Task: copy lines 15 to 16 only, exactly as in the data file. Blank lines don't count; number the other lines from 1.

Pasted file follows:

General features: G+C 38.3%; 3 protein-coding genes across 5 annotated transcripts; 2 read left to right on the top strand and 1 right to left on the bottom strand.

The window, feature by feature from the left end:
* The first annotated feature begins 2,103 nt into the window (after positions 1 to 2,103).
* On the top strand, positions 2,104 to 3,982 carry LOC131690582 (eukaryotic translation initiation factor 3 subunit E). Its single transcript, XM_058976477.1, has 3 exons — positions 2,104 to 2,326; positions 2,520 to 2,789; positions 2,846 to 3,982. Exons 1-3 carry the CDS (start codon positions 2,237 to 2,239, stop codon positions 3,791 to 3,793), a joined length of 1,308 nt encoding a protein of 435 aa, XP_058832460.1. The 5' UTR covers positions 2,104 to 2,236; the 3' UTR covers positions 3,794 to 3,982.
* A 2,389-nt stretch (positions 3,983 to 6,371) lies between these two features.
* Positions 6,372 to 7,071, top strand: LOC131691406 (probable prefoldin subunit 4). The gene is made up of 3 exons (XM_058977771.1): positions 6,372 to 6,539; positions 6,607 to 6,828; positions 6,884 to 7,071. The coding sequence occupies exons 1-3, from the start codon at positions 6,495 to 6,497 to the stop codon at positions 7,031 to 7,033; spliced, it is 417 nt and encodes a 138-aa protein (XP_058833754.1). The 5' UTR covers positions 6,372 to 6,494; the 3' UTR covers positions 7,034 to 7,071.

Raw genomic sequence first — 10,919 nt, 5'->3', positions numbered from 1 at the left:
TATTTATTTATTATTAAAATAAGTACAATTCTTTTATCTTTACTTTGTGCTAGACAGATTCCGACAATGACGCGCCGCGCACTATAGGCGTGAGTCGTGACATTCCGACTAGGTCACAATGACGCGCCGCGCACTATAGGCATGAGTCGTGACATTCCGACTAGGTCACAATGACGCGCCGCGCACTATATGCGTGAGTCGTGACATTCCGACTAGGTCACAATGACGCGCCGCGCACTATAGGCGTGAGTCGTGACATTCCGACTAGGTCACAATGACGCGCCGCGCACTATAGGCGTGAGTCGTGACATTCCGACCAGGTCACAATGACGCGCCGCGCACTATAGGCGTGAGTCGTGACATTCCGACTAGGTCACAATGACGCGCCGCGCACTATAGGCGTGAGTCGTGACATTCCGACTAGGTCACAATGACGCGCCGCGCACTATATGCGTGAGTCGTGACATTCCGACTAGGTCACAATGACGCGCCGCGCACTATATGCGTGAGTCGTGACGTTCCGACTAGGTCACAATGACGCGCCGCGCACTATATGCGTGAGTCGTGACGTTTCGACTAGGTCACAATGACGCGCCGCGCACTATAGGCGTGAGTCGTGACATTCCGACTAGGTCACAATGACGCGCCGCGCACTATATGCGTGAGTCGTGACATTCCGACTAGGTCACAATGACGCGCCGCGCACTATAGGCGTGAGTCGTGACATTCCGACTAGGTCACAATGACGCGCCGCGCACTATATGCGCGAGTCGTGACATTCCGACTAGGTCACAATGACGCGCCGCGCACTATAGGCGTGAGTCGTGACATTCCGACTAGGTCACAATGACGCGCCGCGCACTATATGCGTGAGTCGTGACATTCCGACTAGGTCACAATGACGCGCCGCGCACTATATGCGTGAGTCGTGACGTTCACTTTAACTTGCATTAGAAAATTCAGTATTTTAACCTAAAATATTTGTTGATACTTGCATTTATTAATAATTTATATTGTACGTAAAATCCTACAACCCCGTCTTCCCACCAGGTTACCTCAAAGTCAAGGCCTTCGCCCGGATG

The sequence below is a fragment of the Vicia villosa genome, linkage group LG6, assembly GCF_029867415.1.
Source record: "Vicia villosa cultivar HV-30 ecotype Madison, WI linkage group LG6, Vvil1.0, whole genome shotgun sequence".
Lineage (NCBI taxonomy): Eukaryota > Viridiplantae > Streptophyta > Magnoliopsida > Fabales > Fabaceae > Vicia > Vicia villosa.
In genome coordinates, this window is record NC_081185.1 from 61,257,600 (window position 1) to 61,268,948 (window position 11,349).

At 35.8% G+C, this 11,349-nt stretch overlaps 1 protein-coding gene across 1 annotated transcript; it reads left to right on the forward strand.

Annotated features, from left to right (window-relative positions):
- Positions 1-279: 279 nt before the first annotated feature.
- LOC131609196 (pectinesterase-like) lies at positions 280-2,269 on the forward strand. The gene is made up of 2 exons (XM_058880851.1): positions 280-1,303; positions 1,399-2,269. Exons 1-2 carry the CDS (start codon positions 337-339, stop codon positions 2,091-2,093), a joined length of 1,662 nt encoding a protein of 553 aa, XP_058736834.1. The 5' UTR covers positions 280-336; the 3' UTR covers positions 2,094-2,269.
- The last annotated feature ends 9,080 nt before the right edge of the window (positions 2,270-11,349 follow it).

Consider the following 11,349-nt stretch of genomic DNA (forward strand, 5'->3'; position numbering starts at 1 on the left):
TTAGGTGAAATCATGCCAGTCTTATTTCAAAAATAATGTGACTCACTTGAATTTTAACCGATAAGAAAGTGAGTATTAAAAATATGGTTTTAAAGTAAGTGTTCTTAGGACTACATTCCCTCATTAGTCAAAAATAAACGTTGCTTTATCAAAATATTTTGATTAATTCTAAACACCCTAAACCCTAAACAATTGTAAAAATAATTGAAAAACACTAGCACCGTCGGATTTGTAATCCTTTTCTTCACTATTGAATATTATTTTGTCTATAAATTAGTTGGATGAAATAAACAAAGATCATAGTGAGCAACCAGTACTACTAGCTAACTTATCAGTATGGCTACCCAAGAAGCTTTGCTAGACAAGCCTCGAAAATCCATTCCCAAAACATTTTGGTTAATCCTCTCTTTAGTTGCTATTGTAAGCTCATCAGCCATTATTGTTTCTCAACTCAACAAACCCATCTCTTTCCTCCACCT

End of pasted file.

- Positions 1-279: 279 nt before the first annotated feature.
- LOC131609196 (pectinesterase-like) lies at positions 280-2,269 on the forward strand. The gene is made up of 2 exons (XM_058880851.1): positions 280-1,303; positions 1,399-2,269. Exons 1-2 carry the CDS (start codon positions 337-339, stop codon positions 2,091-2,093), a joined length of 1,662 nt encoding a protein of 553 aa, XP_058736834.1. The 5' UTR covers positions 280-336; the 3' UTR covers positions 2,094-2,269.